Progress report: Sleep, Audio, and Power

It's been a month since my last post, and things are moving along. We've been hard at work improving both the hardware and software. There's a backer update describing much of what we've been up to, and snce I'm working with the kernel I'll go into some detail on the developments of the past month as well as what we're working on now. I'll talk about the three major areas of improvement in the last month: suspend/resume, audio, and power.

Audio driver merged

The es8328 audio codec driver has been accepted by the ASoC maintainer. That means the driver will make its way upstream, and should land in Linus' tree in a few weeks. One more hurdle down on the road to mainstream. This week we'll be focusing on getting more of our patches upstream. We'll be refining both the PWM driver's low-speed mode (which allows us to dim the LCD), as well as the STMPE610, which is a touchscreen chip we use for various bits and bobs such as volume button detection and a resistive touchscreen if users want to add one after market.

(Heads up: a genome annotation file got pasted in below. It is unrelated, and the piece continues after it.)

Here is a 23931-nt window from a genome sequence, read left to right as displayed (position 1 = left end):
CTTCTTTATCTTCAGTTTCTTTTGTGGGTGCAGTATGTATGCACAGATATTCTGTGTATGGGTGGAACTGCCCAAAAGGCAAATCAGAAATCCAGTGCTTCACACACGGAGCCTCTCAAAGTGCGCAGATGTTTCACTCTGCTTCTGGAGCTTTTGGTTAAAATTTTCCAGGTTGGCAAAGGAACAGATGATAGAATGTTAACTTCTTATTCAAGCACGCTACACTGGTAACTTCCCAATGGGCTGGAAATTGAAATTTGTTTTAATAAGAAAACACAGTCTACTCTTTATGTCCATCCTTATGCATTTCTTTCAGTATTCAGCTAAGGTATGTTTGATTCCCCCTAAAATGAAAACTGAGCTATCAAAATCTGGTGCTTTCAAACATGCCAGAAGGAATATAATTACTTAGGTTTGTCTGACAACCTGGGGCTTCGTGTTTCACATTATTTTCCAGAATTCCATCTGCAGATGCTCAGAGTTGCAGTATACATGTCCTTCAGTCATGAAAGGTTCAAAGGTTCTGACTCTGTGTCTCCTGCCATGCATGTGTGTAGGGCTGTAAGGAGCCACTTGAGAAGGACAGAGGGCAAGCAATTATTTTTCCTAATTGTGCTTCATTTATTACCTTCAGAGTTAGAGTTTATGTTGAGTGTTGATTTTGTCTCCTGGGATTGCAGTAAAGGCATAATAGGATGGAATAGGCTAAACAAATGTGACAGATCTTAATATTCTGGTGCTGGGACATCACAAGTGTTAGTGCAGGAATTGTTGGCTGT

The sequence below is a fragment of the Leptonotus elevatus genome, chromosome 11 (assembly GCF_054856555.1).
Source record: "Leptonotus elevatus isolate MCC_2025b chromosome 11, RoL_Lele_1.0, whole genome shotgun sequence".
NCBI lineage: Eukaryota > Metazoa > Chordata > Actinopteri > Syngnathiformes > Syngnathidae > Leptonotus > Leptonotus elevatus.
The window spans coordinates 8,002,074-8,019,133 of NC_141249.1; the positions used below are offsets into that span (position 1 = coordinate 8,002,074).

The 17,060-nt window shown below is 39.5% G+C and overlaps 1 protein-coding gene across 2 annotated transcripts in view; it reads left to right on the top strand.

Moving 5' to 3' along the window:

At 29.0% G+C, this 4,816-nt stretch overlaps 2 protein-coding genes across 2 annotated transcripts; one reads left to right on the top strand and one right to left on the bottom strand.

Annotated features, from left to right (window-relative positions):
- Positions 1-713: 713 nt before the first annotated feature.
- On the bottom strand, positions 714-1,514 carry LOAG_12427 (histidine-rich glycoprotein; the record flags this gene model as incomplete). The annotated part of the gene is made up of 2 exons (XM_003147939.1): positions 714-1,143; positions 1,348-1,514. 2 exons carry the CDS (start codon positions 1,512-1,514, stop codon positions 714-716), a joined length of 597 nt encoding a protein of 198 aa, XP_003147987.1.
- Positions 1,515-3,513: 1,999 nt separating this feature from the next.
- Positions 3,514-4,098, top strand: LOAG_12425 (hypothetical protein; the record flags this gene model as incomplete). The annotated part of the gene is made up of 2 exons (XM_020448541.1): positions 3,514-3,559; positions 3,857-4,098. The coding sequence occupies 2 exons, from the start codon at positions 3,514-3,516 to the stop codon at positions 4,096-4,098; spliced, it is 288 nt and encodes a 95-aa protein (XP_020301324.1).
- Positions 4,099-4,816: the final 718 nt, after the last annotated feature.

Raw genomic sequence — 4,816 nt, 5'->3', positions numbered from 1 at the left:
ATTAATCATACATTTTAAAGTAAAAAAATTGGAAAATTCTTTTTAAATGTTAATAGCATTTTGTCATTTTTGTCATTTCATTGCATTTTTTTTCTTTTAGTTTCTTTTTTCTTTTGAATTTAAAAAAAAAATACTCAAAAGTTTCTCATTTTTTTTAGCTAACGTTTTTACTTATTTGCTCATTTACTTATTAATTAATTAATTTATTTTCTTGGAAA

Novena progress: RTC, Headphone, Suspend

When designing your own laptop, the most mundane of things become exceptional. When you get something working, life becomes that little bit sweeter. Like cracking your knuckles, or getting that bit of food from between your teeth, getting even the smallest part of the system working well is such a great relief. We got the audio codec upstreamed, as I mentioned before. In earlier versions, we hardcoded the two outputs to be named "

Novena First Run

Right now, I'm in the middle of packaging up various bits and bobs for the final Novena disk image. We have a kernel mostly decided, and we have a base set of packages. Furthermore, we have a script that creates a bootable disk and installs all of the support packages onto it. Creating something you can build has always been a challenge. I've decided to use git-buildpackage, which prepares a Debian package file from a git repo.